Quick Search / Select a Section

Cancer Surgery

Surgery is an important part of treatment for many cancers and also plays a key role in diagnosis. In cancers that have not metastasised, surgery offers the greatest chance of a cure. Advances in surgical techniques have allowed surgeons to operate successfully on increasing numbers of patients, effectively removing the tumour while sparing as much normal tissue and function as possible.

The Regional Hepatopancreaticobiliary (HPB) Unit

The Regional Hepatopancreaticobiliary (HPB) Unit provides highly specialist expertise in the management of malignant liver disease, pancreatic cancer and complex benign conditions as well as a service for more “routine” HPB conditions such as gallstones.

Research efforts focus on improving treatment of cancers of the liver and pancreas and making the experience of major surgery better for patients.

Our published survival results after liver resection for colorectal cancer secondaries are amongst the best in the world, with 3 year overall survival of 61% and 5 year overall survival of 50%, compared with the published literature (range of 5 year survival 30-41%). http://www.ncbi.nlm.nih.gov/pubmed/18328668

We have recently published the results of a randomised controlled trial implementing Enhanced Recovery after Surgery techniques after major liver surgery, showing that patients stayed in hospital an average of 4 days, compared with 7 days in the control group. http://www.ncbi.nlm.nih.gov/pubmed/23696477

We also recruit patients into national trials treating colorectal, pancreatic, biliary tract and other cancers. In a recent audit publications, the Royal Surrey recruited more patients for these important trials than any other medium-size district general hospital in the UK.

For a list of recent publications:
http://www.ncbi.nlm.nih.gov/pubmed/?term=guildford+liver+resection

Find out more at:

http://www.royalsurrey.nhs.uk/service-list/general-surgery/the-regional-hepatopancreaticobiliary-hpb-unit/

Gynaecological Oncology Clinical and Translational Research (GOCTR) Group

The Gynaecological Oncology Clinical and Translational Research Group offers state of the art surgery to women diagnosed with gynaecological malignancies. The team is committed to pioneering research, both clinical and translational in the field of gynaecological oncology that will improve the management and survival of women diagnosed with a gynaecological cancer.

Over 17,000 women in the United Kingdom were diagnosed with a gynaecological malignancy in 2011. Our division is part of the St Luke’s Cancer Alliance, formerly the Surrey West Sussex and Hampshire Cancer Network. It was established to utilise the skills and knowledge of specialists in a multi-disciplinary setting to determine the most effective and complete treatment for all gynaecological cancers. The surgeons offer treatments with cutting edge technology such as the Da Vinci robot and other surgical devices to improve surgical outcomes and indeed have the biggest experience within the UK.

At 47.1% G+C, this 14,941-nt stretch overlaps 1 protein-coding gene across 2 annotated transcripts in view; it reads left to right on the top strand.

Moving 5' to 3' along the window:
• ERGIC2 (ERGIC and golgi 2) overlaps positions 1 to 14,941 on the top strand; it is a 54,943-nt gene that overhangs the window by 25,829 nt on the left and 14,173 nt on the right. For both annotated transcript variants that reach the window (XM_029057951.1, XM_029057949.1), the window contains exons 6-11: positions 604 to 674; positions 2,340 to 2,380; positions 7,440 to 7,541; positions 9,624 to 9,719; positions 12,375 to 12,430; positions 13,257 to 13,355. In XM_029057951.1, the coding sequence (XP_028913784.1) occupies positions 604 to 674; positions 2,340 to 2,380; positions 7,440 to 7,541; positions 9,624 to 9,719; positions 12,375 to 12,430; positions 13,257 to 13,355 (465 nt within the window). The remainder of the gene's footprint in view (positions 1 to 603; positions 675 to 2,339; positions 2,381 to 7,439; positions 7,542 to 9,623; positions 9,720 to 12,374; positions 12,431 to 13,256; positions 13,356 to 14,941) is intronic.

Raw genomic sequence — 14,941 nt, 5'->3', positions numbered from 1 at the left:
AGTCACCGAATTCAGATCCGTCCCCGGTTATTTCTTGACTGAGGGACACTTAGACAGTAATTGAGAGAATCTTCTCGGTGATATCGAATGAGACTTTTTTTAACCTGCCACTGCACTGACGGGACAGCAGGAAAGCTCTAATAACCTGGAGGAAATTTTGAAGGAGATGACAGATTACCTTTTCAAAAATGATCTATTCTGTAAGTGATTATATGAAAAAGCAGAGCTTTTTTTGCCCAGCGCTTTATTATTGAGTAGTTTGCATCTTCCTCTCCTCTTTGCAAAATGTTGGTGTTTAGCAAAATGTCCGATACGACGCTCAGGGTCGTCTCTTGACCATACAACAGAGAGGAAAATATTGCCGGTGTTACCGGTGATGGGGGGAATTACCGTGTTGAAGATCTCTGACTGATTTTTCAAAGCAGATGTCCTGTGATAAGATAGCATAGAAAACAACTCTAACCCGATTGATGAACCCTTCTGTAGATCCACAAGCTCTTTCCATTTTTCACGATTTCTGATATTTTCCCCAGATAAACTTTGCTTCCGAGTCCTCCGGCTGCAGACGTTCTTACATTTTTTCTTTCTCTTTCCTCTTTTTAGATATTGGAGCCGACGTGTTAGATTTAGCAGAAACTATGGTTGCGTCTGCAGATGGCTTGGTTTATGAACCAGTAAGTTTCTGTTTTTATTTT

We are dedicated to developing novel surgical and molecular techniques that will identify new procedures and ideas in treating and managing women with gynaecological cancers. We have performed the largest number of robotic surgical cases in the United Kingdom, in women with cervical, endometrial and ovarian cancers. Surgery is tailored to the patient and is personalised including the option of fertility sparing surgery in young women using the Da Vinci Robot.

The team are actively involved in clinical and translational research including national and international collaborations. Work on surgical techniques, novel biomarkers and predictive modelling is on-going. Being at the forefront of clinical research, the team is one of the biggest recruiters to various international and UK surgical trials such as CHORUS, ICON 8 and DESKTOP III to name a few.

The team consist of three surgical oncologists, Mr Simon Butler Manuel, Mr Anil Tailor and Miss Patricia Ellis. Working alongside them is a Clinical Research Fellow, Dr Kavitha Madhuri. Based at the Royal Surrey Hospital, women across the network from Ashford and St Peter’s, Frimley and East Surrey Hospitals are managed here.

We are currently working on several projects, some of which involves collaboration with other centres, both nationally and internationally:

Randomised Controlled Trials

1. A pilot randomised controlled trial to evaluate the utility and efficacy of Neutral Argon Plasma (Plasma Jet) as a new technology achieving complete cytoreduction of advanced epithelial ovarian carcinoma

2. A pilot randomised controlled trial to evaluate the utility and efficacy of Neutral Argon Plasma (Plasma Jet) in reducing groin lymphocyst formation following bilateral groin node dissection

3. DESKTOP III. A randomised controlled trial evaluating cytoreductive surgery in patients with platinum sensitive recurrent ovarian cancer